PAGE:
By Eric Kolenich
Throughout the past five years, Jonah Wilkes has learned the many intricacies of the knuckleball, including the importance of keeping his fingernails longer and properly shaped.
“Nail trimming, I’ve found, is essential to throwing a good knuckeball,” Wilkes said.
The rising junior pitcher for the Bradley Eagles Academic Prep took the mound Wednesday in the bottom of the fifth inning of the Pathway USBC Underclass Championships in Virginia. Wilkes threw one knuckleball, which emerged from his right hand with no spin, headed toward the upper left quadrant of the strike zone and dived to the bottom right. The batter swung, hit a lazy fly ball to centerfield, and the inning was over.
Wilkes returned in the sixth, allowed a base runner on an error and then retired the next three batters.
He was 10 or 11 years old when he started learning about the pitch, which is rarely seen in baseball today. His arm velocity wasn’t particularly strong, so if he was ever going to make it as a pitcher, he needed to find another way to fool batters. He began transforming himself into a junkball pitcher.
To learn the pitch, he turned to YouTube. He watched video after video, learning about release point, arm length in his delivery and yes, fingernail grooming.
“There are so many videos on YouTube,” he said.
Mastering the pitch, he learned, would be no easy task. It took three years of practice before he could consistently throw it without it spinning. At that point, he realized he could take the mound in a game and use it.
"Such a long learning curve is normal", he said. "Professional pitchers who throw knuckeballs often need years of apprenticeship before they are prepared to throw it against a live hitter. You can’t just throw a knuckleball, you have to be a student of the pitch."
Wilkes said he’s aware of only two major-league knuckleballers, Steven Wright of the Boston Red Sox and Ryan Feierabend of the Toronto Blue Jays. R.A. Dickey famously won a Cy Young Award throwing it. At its best, a knuckleball can curve both right and then left and be so deceptive even the catcher struggles to receive it.
Before Wilkes entered the game Wednesday, he warmed up with one catcher who had a sore knee. When the catcher told his coach his knee was in pain, the coach made Wilkes warm up again with another catcher so the new catcher could get acclimated.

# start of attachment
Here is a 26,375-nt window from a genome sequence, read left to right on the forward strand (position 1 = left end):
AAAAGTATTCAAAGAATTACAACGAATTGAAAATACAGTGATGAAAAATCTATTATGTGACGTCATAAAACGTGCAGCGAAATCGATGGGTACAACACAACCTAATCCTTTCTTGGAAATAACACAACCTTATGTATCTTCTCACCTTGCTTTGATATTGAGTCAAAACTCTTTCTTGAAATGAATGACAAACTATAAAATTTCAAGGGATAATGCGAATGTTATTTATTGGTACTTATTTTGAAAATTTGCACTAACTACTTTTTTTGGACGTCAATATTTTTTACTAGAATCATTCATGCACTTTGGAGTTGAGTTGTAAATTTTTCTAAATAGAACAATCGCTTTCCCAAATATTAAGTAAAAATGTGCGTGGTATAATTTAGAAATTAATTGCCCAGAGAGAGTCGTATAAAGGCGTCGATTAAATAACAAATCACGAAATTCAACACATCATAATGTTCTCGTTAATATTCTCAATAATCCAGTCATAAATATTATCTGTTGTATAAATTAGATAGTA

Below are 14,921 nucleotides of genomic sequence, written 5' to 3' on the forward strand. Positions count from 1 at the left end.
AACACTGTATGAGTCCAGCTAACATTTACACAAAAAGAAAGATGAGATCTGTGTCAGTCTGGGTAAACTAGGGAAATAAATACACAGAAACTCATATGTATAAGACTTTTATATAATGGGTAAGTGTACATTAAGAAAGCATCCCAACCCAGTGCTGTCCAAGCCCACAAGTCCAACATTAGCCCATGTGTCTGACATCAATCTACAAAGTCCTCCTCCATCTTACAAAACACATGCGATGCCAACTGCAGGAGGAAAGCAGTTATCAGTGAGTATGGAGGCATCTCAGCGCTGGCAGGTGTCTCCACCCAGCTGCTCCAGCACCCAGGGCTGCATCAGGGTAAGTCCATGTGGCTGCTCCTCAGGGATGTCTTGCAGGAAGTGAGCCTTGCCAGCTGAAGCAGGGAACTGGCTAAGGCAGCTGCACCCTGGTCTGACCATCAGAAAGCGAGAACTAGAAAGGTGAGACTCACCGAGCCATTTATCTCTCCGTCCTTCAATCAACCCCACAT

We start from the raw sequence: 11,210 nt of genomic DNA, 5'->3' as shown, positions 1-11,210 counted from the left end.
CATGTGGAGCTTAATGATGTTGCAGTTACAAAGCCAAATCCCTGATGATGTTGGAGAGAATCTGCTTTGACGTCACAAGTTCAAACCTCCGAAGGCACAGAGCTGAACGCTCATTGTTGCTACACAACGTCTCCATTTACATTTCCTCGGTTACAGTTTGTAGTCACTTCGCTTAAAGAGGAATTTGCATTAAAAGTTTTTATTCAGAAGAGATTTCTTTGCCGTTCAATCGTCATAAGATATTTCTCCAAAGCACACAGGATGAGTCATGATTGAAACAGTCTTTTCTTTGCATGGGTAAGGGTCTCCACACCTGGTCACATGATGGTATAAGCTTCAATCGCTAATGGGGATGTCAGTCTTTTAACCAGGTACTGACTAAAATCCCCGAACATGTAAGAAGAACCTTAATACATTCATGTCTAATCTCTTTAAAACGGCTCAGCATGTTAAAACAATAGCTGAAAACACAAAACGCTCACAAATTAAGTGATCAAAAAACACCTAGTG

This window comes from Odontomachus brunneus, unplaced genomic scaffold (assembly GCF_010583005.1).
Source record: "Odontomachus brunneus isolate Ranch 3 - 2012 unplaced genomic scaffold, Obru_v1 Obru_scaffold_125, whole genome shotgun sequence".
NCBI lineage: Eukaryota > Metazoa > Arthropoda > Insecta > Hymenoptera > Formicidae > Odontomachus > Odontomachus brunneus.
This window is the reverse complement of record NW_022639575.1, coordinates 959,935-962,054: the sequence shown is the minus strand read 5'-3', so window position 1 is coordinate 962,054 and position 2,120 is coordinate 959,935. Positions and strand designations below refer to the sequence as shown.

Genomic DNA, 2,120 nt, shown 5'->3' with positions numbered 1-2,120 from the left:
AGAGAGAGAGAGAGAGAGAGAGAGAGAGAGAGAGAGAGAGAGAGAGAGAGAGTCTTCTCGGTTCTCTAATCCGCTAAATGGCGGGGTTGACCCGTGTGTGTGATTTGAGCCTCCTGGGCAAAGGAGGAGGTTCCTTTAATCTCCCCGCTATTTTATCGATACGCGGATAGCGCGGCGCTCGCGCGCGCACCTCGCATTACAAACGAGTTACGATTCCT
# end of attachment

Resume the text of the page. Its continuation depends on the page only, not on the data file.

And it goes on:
Bradley’s coach, Chad Carroll, has never coached a knuckleballer before. Wilkes was added to his team right before the Pathway USBC tournament, and Carroll didn’t know what exactly to expect before Wilkes took the mound in the fifth.
“That was the first time I had seen it, too,” Carroll said. “It was pretty fun to watch.”
Carroll said he wasn’t nervous to insert a crafty specialist with stuff sight-unseen. Once Wilkes looked him in the eye and told him he could get the job done, Carroll put his faith in the pitcher.
Wilkes hopes to play college baseball, but his most likely avenue to do so is as a catcher, he believes. He batted cleanup in Bradley’s 9-4 win over FTB, was walked three times and scored three runs. The knuckeball is his college backup plan. Carroll says if the pitch gets good enough, and the right college team sees it, there might be an opportunity for him to throw it at the next level.
“If the kid is athletic enough, and/or the knuckleball is nasty enough or has enough movement, I think a college coach who has enough creativity would jump on that,” Carroll said.
And maybe the knuckleball could be the antidote to baseball’s home run surge. Since the pitch is so much slower – Carroll guessed Wilkes’ pitch was thrown somewhere around 58 mph – it’s harder to hit over the fence. You have to be a pretty strong hitter to knock a knuckler out of the park, the coach said.
Still, there’s a reason why so few pitchers throw knuckleballs at a high level. It’s a difficult pitch to throw effectively against strong hitters. Many pitchers turn to it as their last resort, their last hope for playing professionally when their career is sputtering to an end.
For Wilkes, it’s an experiment that, so far, has produced some good results. And maybe more than anything, it’s been fun.
“Who doesn’t want to throw a knuckleball?” he said.